Market competition does not always mean better environmental performance. Just look at China and see what competition and a lack of environmental regulation has wrought.
Despite the environmental disaster that China has become, market competition can produce good results for the environment. A top example of how competition can spur environmental improvement is the battle to bring to market highly fuel efficient vehicles.
The 2015 Toyota Prius is expected to achieve a combined 55 miles per gallon, as it seeks to stay on top.
The linked to article describes further gains in engine thermal efficiency, design, materials, and manufacturing processes that Toyota is using to increase mileage, while likely lowering costs. Toyota knows that the Prius has won its status as a top seller by combining high mileage, excellent performance, and reasonable pricing.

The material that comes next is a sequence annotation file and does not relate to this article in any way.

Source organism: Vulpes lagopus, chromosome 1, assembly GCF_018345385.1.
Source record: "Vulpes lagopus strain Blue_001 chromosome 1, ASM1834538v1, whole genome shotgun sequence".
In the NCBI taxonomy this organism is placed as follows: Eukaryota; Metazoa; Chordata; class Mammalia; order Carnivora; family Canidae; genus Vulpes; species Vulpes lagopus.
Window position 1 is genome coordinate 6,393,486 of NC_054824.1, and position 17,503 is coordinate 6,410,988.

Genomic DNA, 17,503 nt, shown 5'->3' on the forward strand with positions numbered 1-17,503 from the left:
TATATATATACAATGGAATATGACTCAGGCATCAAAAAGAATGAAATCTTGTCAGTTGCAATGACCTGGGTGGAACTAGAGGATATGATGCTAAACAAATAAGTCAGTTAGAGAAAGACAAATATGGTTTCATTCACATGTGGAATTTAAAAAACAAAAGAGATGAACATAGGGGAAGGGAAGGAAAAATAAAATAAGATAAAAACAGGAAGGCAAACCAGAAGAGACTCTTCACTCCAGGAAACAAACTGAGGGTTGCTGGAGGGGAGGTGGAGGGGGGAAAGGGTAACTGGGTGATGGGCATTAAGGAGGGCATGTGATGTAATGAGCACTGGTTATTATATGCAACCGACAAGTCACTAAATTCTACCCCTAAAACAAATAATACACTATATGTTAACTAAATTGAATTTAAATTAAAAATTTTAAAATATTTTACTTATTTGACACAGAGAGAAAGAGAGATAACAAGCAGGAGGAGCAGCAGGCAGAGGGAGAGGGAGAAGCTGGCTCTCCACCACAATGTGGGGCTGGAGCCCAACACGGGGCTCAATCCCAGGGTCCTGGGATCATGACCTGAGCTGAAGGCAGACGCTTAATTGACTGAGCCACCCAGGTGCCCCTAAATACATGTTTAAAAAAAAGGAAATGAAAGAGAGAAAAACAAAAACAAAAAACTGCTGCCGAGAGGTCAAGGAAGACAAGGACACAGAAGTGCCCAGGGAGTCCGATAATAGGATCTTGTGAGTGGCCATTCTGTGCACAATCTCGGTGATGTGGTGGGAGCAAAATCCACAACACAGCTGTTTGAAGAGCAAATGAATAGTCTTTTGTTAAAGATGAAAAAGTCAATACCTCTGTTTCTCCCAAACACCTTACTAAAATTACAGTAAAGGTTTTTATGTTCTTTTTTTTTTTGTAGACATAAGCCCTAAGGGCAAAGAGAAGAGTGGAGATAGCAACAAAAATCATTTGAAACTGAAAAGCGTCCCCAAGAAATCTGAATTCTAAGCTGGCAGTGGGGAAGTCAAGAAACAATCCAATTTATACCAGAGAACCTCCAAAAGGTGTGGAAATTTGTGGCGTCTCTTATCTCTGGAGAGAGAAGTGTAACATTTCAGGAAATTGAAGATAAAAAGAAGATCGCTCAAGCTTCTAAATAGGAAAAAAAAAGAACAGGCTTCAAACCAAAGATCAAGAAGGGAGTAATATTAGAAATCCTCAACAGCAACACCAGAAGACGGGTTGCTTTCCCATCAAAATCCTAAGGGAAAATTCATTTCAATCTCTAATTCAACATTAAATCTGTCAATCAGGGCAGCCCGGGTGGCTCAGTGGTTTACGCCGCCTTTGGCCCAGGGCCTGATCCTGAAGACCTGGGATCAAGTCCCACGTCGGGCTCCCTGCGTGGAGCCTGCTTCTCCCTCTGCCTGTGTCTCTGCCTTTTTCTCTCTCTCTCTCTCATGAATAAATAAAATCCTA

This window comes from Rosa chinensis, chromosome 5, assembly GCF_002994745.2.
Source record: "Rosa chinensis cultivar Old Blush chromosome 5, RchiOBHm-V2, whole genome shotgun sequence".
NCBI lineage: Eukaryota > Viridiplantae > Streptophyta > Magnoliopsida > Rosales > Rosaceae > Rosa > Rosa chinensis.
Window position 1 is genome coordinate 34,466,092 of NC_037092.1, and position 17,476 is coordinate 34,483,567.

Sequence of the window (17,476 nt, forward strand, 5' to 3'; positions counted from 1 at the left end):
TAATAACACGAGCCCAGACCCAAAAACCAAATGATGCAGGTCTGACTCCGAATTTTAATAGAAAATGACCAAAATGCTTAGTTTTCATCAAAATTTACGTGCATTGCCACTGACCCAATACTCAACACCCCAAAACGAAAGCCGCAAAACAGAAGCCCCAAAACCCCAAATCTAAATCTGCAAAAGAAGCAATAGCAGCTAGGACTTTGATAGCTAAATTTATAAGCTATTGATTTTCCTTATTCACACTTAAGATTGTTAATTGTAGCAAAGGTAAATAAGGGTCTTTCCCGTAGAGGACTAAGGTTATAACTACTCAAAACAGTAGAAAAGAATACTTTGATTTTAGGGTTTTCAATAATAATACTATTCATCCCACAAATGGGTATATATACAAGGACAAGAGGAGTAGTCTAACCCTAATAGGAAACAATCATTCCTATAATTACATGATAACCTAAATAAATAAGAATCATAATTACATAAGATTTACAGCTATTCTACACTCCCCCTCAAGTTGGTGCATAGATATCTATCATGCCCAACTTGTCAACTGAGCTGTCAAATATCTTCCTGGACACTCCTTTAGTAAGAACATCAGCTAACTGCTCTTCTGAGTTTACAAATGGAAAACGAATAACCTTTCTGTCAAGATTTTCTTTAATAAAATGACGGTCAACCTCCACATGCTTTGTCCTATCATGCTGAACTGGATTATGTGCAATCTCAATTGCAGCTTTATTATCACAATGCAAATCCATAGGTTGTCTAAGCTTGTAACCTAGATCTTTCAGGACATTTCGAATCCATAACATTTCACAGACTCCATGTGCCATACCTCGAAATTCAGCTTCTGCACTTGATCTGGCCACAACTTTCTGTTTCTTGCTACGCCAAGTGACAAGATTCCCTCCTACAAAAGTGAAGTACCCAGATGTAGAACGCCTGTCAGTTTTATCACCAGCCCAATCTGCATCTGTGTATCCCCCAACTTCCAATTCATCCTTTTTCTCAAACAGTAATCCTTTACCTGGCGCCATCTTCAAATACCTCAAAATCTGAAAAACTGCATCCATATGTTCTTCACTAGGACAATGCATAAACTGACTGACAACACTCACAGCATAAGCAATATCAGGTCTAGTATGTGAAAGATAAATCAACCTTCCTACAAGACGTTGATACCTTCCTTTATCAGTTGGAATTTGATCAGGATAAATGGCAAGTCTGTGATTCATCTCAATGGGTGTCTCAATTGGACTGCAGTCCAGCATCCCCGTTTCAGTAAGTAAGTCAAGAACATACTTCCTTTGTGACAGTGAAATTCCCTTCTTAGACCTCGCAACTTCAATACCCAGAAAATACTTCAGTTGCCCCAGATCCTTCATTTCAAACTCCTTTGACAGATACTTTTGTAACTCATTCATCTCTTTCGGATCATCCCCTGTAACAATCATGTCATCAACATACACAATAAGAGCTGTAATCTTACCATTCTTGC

And it knows that it must improve mileage by about 10% to stay ahead of its improving competition. Improving mileage lowers operating costs and environmental impact. Indeed, the Prius even now has a smaller carbon footprint than the all-electric Nissan Leaf, if the electricity charging the Leaf comes from predominantly coal-fired power plants.